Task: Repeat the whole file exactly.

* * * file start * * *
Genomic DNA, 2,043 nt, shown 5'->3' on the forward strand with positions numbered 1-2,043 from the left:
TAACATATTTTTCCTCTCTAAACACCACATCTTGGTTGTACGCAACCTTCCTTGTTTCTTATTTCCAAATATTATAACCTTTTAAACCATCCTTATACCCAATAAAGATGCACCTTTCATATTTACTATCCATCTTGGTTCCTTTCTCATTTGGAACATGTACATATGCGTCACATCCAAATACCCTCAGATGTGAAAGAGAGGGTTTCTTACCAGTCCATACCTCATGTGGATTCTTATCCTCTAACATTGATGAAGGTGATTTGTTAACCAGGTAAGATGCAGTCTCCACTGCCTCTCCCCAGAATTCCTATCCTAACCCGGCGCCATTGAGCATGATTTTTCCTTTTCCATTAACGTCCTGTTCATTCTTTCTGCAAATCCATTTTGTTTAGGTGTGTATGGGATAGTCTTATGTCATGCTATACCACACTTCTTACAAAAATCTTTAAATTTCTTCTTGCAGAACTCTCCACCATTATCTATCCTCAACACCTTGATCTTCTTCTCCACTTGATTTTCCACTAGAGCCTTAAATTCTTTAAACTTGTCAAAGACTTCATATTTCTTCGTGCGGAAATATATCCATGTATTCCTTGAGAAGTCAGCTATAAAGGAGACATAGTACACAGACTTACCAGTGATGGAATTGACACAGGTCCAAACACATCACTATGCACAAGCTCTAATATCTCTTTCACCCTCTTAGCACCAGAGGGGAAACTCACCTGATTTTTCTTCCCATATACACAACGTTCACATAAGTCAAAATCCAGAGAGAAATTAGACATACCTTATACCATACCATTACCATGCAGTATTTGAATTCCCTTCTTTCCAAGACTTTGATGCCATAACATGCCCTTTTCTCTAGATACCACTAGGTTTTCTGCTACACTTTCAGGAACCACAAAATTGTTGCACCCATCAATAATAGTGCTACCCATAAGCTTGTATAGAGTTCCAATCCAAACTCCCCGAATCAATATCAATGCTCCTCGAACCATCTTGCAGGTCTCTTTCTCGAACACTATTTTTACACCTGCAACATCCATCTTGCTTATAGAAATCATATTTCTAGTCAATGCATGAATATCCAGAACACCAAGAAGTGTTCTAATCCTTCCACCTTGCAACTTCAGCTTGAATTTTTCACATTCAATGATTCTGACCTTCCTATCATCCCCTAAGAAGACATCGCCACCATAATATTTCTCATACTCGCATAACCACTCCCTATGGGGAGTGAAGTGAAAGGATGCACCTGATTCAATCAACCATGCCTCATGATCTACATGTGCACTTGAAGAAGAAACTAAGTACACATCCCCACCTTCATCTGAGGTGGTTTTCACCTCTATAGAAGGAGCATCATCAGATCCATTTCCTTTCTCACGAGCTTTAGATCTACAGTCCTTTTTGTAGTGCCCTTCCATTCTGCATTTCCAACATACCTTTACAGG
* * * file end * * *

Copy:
Genomic DNA, 2,043 nt, shown 5'->3' on the forward strand with positions numbered 1-2,043 from the left:
TAACATATTTTTCCTCTCTAAACACCACATCTTGGTTGTACGCAACCTTCCTTGTTTCTTATTTCCAAATATTATAACCTTTTAAACCATCCTTATACCCAATAAAGATGCACCTTTCATATTTACTATCCATCTTGGTTCCTTTCTCATTTGGAACATGTACATATGCGTCACATCCAAATACCCTCAGATGTGAAAGAGAGGGTTTCTTACCAGTCCATACCTCATGTGGATTCTTATCCTCTAACATTGATGAAGGTGATTTGTTAACCAGGTAAGATGCAGTCTCCACTGCCTCTCCCCAGAATTCCTATCCTAACCCGGCGCCATTGAGCATGATTTTTCCTTTTCCATTAACGTCCTGTTCATTCTTTCTGCAAATCCATTTTGTTTAGGTGTGTATGGGATAGTCTTATGTCATGCTATACCACACTTCTTACAAAAATCTTTAAATTTCTTCTTGCAGAACTCTCCACCATTATCTATCCTCAACACCTTGATCTTCTTCTCCACTTGATTTTCCACTAGAGCCTTAAATTCTTTAAACTTGTCAAAGACTTCATATTTCTTCGTGCGGAAATATATCCATGTATTCCTTGAGAAGTCAGCTATAAAGGAGACATAGTACACAGACTTACCAGTGATGGAATTGACACAGGTCCAAACACATCACTATGCACAAGCTCTAATATCTCTTTCACCCTCTTAGCACCAGAGGGGAAACTCACCTGATTTTTCTTCCCATATACACAACGTTCACATAAGTCAAAATCCAGAGAGAAATTAGACATACCTTATACCATACCATTACCATGCAGTATTTGAATTCCCTTCTTTCCAAGACTTTGATGCCATAACATGCCCTTTTCTCTAGATACCACTAGGTTTTCTGCTACACTTTCAGGAACCACAAAATTGTTGCACCCATCAATAATAGTGCTACCCATAAGCTTGTATAGAGTTCCAATCCAAACTCCCCGAATCAATATCAATGCTCCTCGAACCATCTTGCAGGTCTCTTTCTCGAACACTATTTTTACACCTGCAACATCCATCTTGCTTATAGAAATCATATTTCTAGTCAATGCATGAATATCCAGAACACCAAGAAGTGTTCTAATCCTTCCACCTTGCAACTTCAGCTTGAATTTTTCACATTCAATGATTCTGACCTTCCTATCATCCCCTAAGAAGACATCGCCACCATAATATTTCTCATACTCGCATAACCACTCCCTATGGGGAGTGAAGTGAAAGGATGCACCTGATTCAATCAACCATGCCTCATGATCTACATGTGCACTTGAAGAAGAAACTAAGTACACATCCCCACCTTCATCTGAGGTGGTTTTCACCTCTATAGAAGGAGCATCATCAGATCCATTTCCTTTCTCACGAGCTTTAGATCTACAGTCCTTTTTGTAGTGCCCTTCCATTCTGCATTTCCAACATACCTTTACAGG